Recommendation: Android users should always download applications directly from the Google Play Store and not from unofficial or unauthorized sources. Google Play Protect is built-in malware protection from Android, and users should be certain this feature is turned on. Employers should also consider mobile threat detection solutions to increase security on employee mobile devices.
MITRE ATT&CK: [MITRE ATT&CK] PowerShell Profile - T1504
Tags: EventBot, Banking, Trojan, Android, Malware
(published: April 29, 2020)
A high-severity vulnerability has been discovered in a WordPress plugin affecting thousands of websites. The Wordfence security team discovered the Real-Time Find and Replace plugin contains a Cross-Site Scripting (XSS) vulnerability that, if exploited, could allow a malicious actor to gain administrative access to the website. According to the researchers, the problem exists in the far_options_page function of the plugin that fails to use nonce verification, resulting in a cross-site request forgery vulnerability. The vulnerability has been patched in the 4.0.2 version of the plugin.
Recommendation: Users of this WordPress plugin should ensure they are using version 4.0.2 or newer which includes a fix to the vulnerability. All website owners, especially those using WordPress, should keep their installations and plugins up to date to ensure patches are installed as soon as they are available.
Tags: XXS, WordPress, Plugin, Vulnerability
(published: April 29, 2020)
Researchers at Cisco Talos have observed an upgraded, ongoing Aggah malspam campaign that began in January 2020. The campaign distributes malicious Microsoft Office documents designed to target a user’s endpoint using a multi-stage infection. The final payload of the campaign is a Remote Access Tool (RAT) from the Agent Tesla, njRAT, or Nanocore RAT families. The updated version of the malware uses a .NET binary to disable virus detection and prevention software, and this new campaign leverages freely available Pastebin accounts and a Pastebin PRO account to distribute attack components and host all the final RAT payloads.
Recommendation: This campaign is still ongoing as of the time of this writing. This campaign shows that network-based detection software can be evaded by sophisticated threat actors, and should be paired with endpoint protections and system behavior analysis when possible. Furthermore, all employees should be educated on the risks of phishing and spearphishing attacks and how to identify such attempts.
MITRE ATT&CK: [MITRE ATT&CK] Command-Line Interface - T1059
Tags: RAT, Aggah, Malware, Phishing, Malspam
Nine Million Logs of Brits' Road Journeys Spill Onto the Internet from Passwordless Number-Plate Camera Dashboard
(published: April 28, 2020)
The Automatic Number-Plate Recognition (ANPR) system for Sheffield City Council in the UK has been reportedly exposing records of citizen’s road journeys, due to an unsecured management dashboard accessible online. The ANPR system is a series of traffic enforcement cameras that have been recording vehicle travel data to the unsecured dashboard since November 2018. The Register notified Sheffield City Council officials of the security breach, noting that no login details or authentication was needed to search and view the system, and the dashboard was taken offline. The dashboard contained over eight million records of vehicle movements, including full plate numbers and the location, date, and time that identified vehicles passed one of 100 stationary cameras in the system. According to statements made by Britain’s Surveillance Camera Commissioner and the South Yorkshire Police, there is an on-going investigation into the exposure, and officials do not have evidence, as of this time of writing, that harm or detrimental effects came as a result of this breach. However, due to the lack of login data, it is uncertain how often unauthorised users accessed and searched the logs for malicious gain. According to researchers Chris Kubecka and Gerard Janssen, the dashboard could have been used to reconstruct a particular vehicle's journey, or series of journeys, from its number plate, accurate to the minute of travel.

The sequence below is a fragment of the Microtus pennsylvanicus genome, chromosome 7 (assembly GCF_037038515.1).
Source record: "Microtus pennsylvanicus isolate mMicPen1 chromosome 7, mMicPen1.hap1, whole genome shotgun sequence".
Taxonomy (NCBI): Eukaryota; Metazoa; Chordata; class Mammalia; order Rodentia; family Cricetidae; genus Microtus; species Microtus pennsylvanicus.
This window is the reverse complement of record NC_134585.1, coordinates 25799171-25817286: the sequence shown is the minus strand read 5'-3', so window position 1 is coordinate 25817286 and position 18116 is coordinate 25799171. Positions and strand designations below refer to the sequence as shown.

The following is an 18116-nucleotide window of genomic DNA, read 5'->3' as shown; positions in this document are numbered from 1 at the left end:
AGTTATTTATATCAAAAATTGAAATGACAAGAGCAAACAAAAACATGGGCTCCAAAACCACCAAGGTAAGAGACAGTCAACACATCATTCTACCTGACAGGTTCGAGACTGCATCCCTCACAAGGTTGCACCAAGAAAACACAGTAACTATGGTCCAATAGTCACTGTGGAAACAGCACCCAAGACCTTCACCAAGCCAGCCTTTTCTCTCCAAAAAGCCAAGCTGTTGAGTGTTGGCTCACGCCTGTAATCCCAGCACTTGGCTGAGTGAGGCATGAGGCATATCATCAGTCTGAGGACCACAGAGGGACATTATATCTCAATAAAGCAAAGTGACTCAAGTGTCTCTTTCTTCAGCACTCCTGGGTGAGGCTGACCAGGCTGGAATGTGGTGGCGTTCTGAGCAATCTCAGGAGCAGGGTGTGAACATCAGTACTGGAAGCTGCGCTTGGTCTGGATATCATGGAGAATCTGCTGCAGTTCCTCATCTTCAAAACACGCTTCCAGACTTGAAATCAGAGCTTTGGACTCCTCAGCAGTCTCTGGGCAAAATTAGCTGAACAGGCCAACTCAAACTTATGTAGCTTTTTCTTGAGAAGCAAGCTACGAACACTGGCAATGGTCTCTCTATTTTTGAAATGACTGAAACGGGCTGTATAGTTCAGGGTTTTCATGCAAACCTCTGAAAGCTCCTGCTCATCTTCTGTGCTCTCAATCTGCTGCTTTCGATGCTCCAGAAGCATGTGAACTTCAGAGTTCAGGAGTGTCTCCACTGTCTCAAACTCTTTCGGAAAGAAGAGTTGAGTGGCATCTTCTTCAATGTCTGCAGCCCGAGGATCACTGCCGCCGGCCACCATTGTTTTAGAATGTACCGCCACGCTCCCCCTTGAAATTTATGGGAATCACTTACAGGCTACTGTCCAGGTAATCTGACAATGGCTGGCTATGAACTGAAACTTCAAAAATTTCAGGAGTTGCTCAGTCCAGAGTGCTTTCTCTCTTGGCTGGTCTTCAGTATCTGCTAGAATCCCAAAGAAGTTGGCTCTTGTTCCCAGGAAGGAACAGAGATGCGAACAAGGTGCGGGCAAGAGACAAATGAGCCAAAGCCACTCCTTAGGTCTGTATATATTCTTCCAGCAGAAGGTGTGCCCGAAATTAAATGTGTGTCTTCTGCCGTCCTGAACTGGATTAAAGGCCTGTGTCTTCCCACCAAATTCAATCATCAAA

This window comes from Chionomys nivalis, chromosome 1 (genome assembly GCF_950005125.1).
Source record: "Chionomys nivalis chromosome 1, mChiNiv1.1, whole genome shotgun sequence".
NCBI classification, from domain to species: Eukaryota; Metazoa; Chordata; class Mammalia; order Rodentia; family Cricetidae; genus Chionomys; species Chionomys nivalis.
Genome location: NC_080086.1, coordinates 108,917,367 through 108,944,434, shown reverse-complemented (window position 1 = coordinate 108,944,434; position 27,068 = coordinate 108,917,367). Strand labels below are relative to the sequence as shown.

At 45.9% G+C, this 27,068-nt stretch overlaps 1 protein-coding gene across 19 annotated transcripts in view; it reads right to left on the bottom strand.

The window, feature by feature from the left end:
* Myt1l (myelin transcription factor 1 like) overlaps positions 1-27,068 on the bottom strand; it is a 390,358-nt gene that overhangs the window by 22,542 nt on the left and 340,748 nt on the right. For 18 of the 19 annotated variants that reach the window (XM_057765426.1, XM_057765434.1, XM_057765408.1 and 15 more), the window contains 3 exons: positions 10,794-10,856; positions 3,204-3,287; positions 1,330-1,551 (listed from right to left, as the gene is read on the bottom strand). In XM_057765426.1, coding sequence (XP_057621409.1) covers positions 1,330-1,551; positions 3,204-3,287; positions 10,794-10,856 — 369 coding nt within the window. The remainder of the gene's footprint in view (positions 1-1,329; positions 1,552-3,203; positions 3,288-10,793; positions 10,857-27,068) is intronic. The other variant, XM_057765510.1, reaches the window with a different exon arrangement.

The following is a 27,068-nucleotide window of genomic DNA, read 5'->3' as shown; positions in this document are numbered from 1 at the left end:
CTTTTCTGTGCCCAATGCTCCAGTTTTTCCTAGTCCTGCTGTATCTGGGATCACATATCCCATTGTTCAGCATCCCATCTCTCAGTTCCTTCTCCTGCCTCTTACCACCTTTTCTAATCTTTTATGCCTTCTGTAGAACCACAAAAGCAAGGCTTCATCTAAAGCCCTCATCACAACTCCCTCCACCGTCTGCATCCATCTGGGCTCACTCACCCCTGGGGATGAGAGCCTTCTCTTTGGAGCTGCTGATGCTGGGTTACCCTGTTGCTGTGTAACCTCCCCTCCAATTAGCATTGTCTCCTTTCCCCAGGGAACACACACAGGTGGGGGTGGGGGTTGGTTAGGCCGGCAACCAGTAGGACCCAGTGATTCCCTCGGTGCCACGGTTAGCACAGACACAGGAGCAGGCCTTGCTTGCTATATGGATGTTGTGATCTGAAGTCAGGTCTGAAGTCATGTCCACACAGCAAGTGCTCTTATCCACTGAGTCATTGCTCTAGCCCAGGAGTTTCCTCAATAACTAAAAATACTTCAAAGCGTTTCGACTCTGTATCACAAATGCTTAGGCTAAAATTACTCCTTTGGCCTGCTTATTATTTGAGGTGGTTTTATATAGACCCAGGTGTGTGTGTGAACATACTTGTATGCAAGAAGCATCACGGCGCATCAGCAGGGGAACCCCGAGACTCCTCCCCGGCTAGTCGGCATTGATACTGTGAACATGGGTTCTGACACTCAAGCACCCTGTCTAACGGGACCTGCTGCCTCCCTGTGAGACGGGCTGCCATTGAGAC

Recommendation: No login details or authentication of any sort were necessary to access this data, showing considerable security negligence by system managers. Sensitive data should always be secured with login credentials. Individuals traveling through and within the “clean air zone” in Sheffield city centre between November 2018 and April 2020 may have been impacted by this lapse in security. Drivers should be aware and recognize signs and symbols of automated surveillance and should understand their local and national surveillance policies while operating a motor vehicle.
Tags: Data breach, Surveillance, Automotive, UK
(published: April 28, 2020)
Kaspersky researchers have discovered a long-term Android malware campaign dating back to early 2016. The campaign, dubbed PhantomLance, has been used to target Android devices in South Asia using trojanized applications from the Google Play Store and other third-party marketplaces. The campaign has been observed targeting devices based primarily in India, Vietnam, Bangladesh, and Indonesia, in respective order. The researchers discovered various overlaps with previous campaigns by the Advanced Persistent Threat (APT) group OceanLotus, believed to be Vietnam-based cyber espionage threat actors. The campaign’s main payload is a backdoor first observed in July 2019 called “Android.Backdoor.736.origin,” of which Kaspersky has found three major versions in the wild. The backdoor allows adversaries to gather call data, contact lists, geolocation data, and SMS texts, as well as execute additional malicious payloads based on the actors’ needs.
Recommendation: Always practice caution and scrutiny when installing applications onto any device. This can be done by checking the APK signature and hash in sources like VirusTotal before installing it on your device. As this story represents, there are still risks associated when using reputable app marketplaces, such as the Google Play Store. The malicious PhantomLance apps reportedly available within the Google Play marketplace have been removed by Google, however, the apps remain available on other third-party sites.
Tags: PhantomLance, OceanLotus, APT32